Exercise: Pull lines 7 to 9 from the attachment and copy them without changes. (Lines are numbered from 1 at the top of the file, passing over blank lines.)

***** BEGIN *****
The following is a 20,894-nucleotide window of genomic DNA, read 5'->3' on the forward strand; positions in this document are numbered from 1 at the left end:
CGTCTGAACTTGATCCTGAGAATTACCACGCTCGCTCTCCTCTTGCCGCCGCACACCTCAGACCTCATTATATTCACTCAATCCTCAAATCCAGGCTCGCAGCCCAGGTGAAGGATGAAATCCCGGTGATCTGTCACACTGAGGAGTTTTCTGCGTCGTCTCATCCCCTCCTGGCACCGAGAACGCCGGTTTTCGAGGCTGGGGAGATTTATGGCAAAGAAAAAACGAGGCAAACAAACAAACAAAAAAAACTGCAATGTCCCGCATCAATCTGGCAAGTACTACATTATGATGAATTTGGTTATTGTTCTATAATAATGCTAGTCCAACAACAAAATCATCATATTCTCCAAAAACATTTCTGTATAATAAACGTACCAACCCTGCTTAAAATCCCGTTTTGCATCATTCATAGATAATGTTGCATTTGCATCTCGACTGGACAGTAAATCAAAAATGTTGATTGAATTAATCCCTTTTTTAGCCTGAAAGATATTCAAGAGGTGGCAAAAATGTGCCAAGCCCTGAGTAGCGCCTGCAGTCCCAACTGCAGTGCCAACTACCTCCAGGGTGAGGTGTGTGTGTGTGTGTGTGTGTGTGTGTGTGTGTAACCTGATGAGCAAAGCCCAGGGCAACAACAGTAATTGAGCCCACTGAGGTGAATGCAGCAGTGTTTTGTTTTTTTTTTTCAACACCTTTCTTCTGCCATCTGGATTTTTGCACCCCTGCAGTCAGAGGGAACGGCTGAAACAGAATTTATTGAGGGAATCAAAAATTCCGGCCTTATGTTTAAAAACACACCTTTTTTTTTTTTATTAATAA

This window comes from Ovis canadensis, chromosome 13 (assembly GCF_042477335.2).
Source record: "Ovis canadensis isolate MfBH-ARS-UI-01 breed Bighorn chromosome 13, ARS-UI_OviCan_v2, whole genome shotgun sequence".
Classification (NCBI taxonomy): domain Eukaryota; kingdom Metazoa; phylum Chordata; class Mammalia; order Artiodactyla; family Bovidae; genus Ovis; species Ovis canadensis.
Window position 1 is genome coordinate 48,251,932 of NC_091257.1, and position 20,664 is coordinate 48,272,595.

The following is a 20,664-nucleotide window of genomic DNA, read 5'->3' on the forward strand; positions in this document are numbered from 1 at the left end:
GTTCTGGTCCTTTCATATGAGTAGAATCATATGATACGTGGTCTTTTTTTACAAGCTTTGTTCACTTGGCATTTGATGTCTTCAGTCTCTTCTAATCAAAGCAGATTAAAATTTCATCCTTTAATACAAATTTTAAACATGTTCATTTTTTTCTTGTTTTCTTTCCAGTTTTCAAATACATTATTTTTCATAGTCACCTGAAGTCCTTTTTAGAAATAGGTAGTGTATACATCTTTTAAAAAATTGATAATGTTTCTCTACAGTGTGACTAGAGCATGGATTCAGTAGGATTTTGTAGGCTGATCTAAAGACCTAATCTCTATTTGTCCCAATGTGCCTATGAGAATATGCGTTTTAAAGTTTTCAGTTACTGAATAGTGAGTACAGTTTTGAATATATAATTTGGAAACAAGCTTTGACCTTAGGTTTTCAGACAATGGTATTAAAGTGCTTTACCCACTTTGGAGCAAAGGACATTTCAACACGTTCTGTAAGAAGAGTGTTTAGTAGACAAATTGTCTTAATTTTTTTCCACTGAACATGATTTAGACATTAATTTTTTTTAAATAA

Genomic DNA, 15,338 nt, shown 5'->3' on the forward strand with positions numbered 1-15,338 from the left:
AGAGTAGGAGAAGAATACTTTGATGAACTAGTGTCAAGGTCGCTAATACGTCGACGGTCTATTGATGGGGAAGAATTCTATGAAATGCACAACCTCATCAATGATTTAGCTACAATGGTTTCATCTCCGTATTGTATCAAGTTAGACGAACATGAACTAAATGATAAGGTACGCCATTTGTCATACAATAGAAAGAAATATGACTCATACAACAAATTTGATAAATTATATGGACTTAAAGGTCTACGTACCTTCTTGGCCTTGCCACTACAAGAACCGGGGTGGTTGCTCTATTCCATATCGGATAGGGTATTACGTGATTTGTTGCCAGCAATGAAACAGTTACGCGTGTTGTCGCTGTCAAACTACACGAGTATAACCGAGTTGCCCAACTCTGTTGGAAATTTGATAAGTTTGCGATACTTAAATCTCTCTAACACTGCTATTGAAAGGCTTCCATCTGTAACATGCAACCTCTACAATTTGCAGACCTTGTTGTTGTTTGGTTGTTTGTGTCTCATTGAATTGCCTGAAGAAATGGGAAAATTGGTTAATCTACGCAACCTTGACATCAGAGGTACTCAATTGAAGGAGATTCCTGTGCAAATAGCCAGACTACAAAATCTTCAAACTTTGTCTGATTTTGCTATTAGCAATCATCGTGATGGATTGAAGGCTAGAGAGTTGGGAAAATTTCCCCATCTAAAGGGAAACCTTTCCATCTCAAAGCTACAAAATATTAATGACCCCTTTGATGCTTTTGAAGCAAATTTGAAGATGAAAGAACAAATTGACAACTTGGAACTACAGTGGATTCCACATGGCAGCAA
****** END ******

The following is a 20,664-nucleotide window of genomic DNA, read 5'->3' on the forward strand; positions in this document are numbered from 1 at the left end:
GTTCTGGTCCTTTCATATGAGTAGAATCATATGATACGTGGTCTTTTTTTACAAGCTTTGTTCACTTGGCATTTGATGTCTTCAGTCTCTTCTAATCAAAGCAGATTAAAATTTCATCCTTTAATACAAATTTTAAACATGTTCATTTTTTTCTTGTTTTCTTTCCAGTTTTCAAATACATTATTTTTCATAGTCACCTGAAGTCCTTTTTAGAAATAGGTAGTGTATACATCTTTTAAAAAATTGATAATGTTTCTCTACAGTGTGACTAGAGCATGGATTCAGTAGGATTTTGTAGGCTGATCTAAAGACCTAATCTCTATTTGTCCCAATGTGCCTATGAGAATATGCGTTTTAAAGTTTTCAGTTACTGAATAGTGAGTACAGTTTTGAATATATAATTTGGAAACAAGCTTTGACCTTAGGTTTTCAGACAATGGTATTAAAGTGCTTTACCCACTTTGGAGCAAAGGACATTTCAACACGTTCTGTAAGAAGAGTGTTTAGTAGACAAATTGTCTTAATTTTTTTCCACTGAACATGATTTAGACATTAATTTTTTTTAAATAA

Genomic DNA, 15,338 nt, shown 5'->3' on the forward strand with positions numbered 1-15,338 from the left: